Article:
I think the reason for the difference is because England was invaded by the Normans many years ago which had a big influence on our food-related vocabulary. So we say courgettes where you say zucchini, aubergine when you say egg plant and coriander when you say cilantro. In the US you have more Italian and Spanish influences over your English that we simple don’t have. As long as we understand each other that’s all that matters.

    But it’s definitely coriander 😉

  • Nick g

    Try looking at the Latin name for the plant, IE the universal identifier. Coriander is a derivation

  • I hate cilantro and resent people saying I have a recessive gene. Do people who dislike fiver, chocolate, etc..have recessive genes? The leaves of the nasty herb is cilantro and the seeds are corriander.

  • Living in the Paris region as an American expat, I have not been able to find cilantro and now will try the feuilles de coriandre. I feel your frustration. I crave Mexican food and have to cook it since there are no restaurants nearby us. I keep telling the Mexicans I know back home that they need to bring their restaurant over here. Many Parisians cook their own. I’ve missed the cilantro in my salsa, in my fish tacos, etc. So I will try this now. Maybe it will turn up. Loved your story.

  • Linda

    so if everyone but the US call it coriander…………..?

  • In Senegal (west Africa ) they call it Chinese parsley or coriander; but the taste is far different from the cilantro I used in the US, so I had to look it up, just to make sure both are the same herb. Well…yeah, in writing , but taste is different. Maybe I should get the seeds of the real thing from the US & plant it in my garden ( I leave in Senegal now), I kinda miss it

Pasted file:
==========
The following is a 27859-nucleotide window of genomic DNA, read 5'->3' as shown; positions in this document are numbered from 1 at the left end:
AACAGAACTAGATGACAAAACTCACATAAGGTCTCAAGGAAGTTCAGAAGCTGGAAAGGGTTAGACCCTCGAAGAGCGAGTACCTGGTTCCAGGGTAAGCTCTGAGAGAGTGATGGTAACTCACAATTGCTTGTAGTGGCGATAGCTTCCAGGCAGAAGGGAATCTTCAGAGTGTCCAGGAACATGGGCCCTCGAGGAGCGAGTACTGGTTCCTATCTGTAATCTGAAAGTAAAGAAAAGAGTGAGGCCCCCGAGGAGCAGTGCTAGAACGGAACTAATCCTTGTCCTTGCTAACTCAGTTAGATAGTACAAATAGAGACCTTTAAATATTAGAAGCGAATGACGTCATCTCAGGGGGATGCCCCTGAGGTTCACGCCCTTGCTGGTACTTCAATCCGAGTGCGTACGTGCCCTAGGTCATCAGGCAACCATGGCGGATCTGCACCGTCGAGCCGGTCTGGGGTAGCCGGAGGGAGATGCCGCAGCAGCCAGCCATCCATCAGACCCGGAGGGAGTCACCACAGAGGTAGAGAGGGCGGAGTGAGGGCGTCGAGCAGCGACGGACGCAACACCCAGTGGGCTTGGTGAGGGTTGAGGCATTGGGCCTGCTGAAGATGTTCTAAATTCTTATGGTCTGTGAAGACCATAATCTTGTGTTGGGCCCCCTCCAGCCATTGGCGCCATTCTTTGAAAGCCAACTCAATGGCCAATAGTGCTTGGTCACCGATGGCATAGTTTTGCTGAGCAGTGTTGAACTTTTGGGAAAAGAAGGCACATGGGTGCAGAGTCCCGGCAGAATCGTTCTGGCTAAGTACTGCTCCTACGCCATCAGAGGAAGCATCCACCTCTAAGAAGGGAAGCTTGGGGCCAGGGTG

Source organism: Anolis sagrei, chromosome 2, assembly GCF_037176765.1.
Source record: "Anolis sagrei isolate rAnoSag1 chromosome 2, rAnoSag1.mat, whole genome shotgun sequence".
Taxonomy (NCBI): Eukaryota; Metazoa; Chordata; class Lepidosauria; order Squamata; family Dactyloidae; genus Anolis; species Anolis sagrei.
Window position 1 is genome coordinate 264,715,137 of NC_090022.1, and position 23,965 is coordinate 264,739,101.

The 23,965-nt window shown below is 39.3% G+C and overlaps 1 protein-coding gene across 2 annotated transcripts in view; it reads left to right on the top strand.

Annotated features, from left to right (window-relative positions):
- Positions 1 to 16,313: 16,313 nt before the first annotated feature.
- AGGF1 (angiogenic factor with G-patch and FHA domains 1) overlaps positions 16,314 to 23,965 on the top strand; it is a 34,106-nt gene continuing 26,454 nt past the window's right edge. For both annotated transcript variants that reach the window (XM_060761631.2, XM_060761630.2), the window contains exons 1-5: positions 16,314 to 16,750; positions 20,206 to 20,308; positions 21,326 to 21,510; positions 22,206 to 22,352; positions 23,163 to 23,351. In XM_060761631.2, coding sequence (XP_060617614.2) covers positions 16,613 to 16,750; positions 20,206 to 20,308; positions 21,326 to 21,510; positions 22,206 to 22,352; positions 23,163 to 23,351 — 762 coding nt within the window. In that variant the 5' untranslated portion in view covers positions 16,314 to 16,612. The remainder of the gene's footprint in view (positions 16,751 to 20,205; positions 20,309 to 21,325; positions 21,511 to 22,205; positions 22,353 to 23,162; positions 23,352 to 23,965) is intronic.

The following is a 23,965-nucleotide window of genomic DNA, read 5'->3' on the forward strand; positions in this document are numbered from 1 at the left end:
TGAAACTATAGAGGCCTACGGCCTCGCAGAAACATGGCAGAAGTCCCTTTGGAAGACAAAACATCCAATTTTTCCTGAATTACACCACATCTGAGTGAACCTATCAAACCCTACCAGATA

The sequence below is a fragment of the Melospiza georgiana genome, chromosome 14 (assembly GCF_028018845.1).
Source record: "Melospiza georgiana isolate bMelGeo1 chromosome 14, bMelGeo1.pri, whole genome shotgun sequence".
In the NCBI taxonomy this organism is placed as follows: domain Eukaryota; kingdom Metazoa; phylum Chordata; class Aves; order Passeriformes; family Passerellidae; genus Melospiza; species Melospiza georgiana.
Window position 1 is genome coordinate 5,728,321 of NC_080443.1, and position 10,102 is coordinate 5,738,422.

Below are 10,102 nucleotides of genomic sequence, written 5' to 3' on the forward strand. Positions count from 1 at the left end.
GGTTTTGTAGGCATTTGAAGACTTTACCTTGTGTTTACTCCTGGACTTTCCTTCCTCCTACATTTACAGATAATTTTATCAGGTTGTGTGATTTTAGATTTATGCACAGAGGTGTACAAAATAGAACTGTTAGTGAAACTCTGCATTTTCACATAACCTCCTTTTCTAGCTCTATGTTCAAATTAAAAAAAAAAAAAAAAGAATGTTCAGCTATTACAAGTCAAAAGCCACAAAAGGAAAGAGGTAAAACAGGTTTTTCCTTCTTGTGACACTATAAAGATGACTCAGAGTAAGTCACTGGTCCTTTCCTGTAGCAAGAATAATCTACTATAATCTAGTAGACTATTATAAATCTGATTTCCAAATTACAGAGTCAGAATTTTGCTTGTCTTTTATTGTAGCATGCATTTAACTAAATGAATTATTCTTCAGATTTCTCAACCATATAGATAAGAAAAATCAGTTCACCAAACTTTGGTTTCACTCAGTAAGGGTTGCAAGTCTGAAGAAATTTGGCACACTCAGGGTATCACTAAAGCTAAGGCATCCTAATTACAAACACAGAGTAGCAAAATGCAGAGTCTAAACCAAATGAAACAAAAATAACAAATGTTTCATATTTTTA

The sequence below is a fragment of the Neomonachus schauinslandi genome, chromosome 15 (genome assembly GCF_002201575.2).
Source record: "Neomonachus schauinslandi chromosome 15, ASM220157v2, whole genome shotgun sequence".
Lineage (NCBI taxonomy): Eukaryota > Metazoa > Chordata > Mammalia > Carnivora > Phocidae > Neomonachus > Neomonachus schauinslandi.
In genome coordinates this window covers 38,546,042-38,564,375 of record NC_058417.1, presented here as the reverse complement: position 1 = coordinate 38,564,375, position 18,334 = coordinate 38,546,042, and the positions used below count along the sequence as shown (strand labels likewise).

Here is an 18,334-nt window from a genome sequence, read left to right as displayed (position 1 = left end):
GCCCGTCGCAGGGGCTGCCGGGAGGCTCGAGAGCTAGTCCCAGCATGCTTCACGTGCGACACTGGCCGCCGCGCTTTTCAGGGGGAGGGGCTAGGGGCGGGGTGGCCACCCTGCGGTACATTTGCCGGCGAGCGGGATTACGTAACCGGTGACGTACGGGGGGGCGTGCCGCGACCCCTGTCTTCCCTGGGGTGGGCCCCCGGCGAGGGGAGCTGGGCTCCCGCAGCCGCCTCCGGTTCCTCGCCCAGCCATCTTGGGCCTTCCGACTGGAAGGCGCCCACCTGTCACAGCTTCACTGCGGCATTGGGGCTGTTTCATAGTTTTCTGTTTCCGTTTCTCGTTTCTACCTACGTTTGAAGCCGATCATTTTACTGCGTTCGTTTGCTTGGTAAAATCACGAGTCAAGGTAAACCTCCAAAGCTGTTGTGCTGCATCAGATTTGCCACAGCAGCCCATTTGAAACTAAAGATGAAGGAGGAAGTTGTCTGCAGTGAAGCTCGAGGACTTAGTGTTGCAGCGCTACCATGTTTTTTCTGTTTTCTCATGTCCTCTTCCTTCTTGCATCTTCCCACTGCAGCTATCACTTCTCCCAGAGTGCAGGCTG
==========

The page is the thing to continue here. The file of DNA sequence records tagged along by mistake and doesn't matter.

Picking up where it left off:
• Angela Mobley

    This is the funniest thing I’ve read in a while – I LOVE your sense of humor!

  • Horso

    Well I am an Australian and have traveled quite extensively. The herb is called coriander everywhere except the US. On my numerous visits to the US I always laugh when I see a sign for tyres, spelt tires. I have also noted that most Americans speak English, I must admit there are some individuals in Texas and the other southern states who might be speaking Russian for all I can understand them. The English syntax is the evolution of a language developed by the English over a period of over a 1,000 years. American bastardization of the language only emphasizes their ignorance. I suppose Webster is mainly to blame, to my understanding he was the moron who first attempted to rewrite the English dictionary.
    The same could be said about Americas resistance of adapting the metric system. Are Americans incapable of adapting. Australia adopted the system in 1966 I was still at school and never had a problem with the conversion.

  • Horso

    The individual who wrote this articular is a lucky man, he was arguing with an Englishman not an Aussie. If he made comments re the mother of the Englishman to an Aussie he would be missing a head.

    • Everywhereist

      I’m not a man.

  • Jane Howkins

    I’m english but found this very funny. I prefer Coriander, although having different terms for different parts of it kinda makes sense. Its herb though (with an h), if you’re speaking English. And ‘erb when speaking French